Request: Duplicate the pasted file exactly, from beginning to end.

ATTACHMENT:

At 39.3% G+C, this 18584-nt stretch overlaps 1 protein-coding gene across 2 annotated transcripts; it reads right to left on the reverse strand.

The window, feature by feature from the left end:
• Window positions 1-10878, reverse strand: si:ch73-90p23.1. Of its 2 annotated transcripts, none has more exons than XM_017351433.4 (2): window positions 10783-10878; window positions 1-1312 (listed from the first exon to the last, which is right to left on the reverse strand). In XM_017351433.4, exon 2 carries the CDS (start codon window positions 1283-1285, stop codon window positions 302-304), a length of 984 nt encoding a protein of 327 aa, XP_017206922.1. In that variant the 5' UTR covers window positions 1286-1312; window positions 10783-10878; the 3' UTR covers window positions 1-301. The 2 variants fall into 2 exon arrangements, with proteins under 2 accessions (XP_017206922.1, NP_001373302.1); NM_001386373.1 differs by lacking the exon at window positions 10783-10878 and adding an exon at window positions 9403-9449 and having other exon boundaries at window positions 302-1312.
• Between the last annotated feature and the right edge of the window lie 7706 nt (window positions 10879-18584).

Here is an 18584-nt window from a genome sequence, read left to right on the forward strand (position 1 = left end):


At 39.3% G+C, this 18584-nt stretch overlaps 1 protein-coding gene across 2 annotated transcripts; it reads right to left on the reverse strand.

The window, feature by feature from the left end:
• Window positions 1-10878, reverse strand: si:ch73-90p23.1. Of its 2 annotated transcripts, none has more exons than XM_017351433.4 (2): window positions 10783-10878; window positions 1-1312 (listed from the first exon to the last, which is right to left on the reverse strand). In XM_017351433.4, exon 2 carries the CDS (start codon window positions 1283-1285, stop codon window positions 302-304), a length of 984 nt encoding a protein of 327 aa, XP_017206922.1. In that variant the 5' UTR covers window positions 1286-1312; window positions 10783-10878; the 3' UTR covers window positions 1-301. The 2 variants fall into 2 exon arrangements, with proteins under 2 accessions (XP_017206922.1, NP_001373302.1); NM_001386373.1 differs by lacking the exon at window positions 10783-10878 and adding an exon at window positions 9403-9449 and having other exon boundaries at window positions 302-1312.
• Between the last annotated feature and the right edge of the window lie 7706 nt (window positions 10879-18584).

Here is an 18584-nt window from a genome sequence, read left to right on the forward strand (position 1 = left end):